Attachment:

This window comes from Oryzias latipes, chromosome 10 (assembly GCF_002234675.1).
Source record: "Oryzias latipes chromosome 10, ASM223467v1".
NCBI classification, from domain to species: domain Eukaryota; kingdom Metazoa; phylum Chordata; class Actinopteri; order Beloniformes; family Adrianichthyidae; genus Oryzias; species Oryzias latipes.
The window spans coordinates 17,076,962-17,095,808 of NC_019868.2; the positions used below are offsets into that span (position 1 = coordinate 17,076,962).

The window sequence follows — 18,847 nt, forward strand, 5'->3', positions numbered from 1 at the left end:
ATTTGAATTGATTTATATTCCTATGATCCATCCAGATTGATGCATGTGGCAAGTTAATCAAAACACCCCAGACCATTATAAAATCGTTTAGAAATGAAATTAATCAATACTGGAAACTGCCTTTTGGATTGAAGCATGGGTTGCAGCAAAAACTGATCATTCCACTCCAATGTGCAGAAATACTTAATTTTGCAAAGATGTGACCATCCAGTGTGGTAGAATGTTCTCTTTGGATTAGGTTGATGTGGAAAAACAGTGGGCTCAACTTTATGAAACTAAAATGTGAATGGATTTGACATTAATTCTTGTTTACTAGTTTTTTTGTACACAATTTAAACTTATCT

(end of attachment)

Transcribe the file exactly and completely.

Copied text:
This window comes from Oryzias latipes, chromosome 10 (assembly GCF_002234675.1).
Source record: "Oryzias latipes chromosome 10, ASM223467v1".
NCBI classification, from domain to species: domain Eukaryota; kingdom Metazoa; phylum Chordata; class Actinopteri; order Beloniformes; family Adrianichthyidae; genus Oryzias; species Oryzias latipes.
The window spans coordinates 17,076,962-17,095,808 of NC_019868.2; the positions used below are offsets into that span (position 1 = coordinate 17,076,962).

The window sequence follows — 18,847 nt, forward strand, 5'->3', positions numbered from 1 at the left end:
ATTTGAATTGATTTATATTCCTATGATCCATCCAGATTGATGCATGTGGCAAGTTAATCAAAACACCCCAGACCATTATAAAATCGTTTAGAAATGAAATTAATCAATACTGGAAACTGCCTTTTGGATTGAAGCATGGGTTGCAGCAAAAACTGATCATTCCACTCCAATGTGCAGAAATACTTAATTTTGCAAAGATGTGACCATCCAGTGTGGTAGAATGTTCTCTTTGGATTAGGTTGATGTGGAAAAACAGTGGGCTCAACTTTATGAAACTAAAATGTGAATGGATTTGACATTAATTCTTGTTTACTAGTTTTTTTGTACACAATTTAAACTTATCT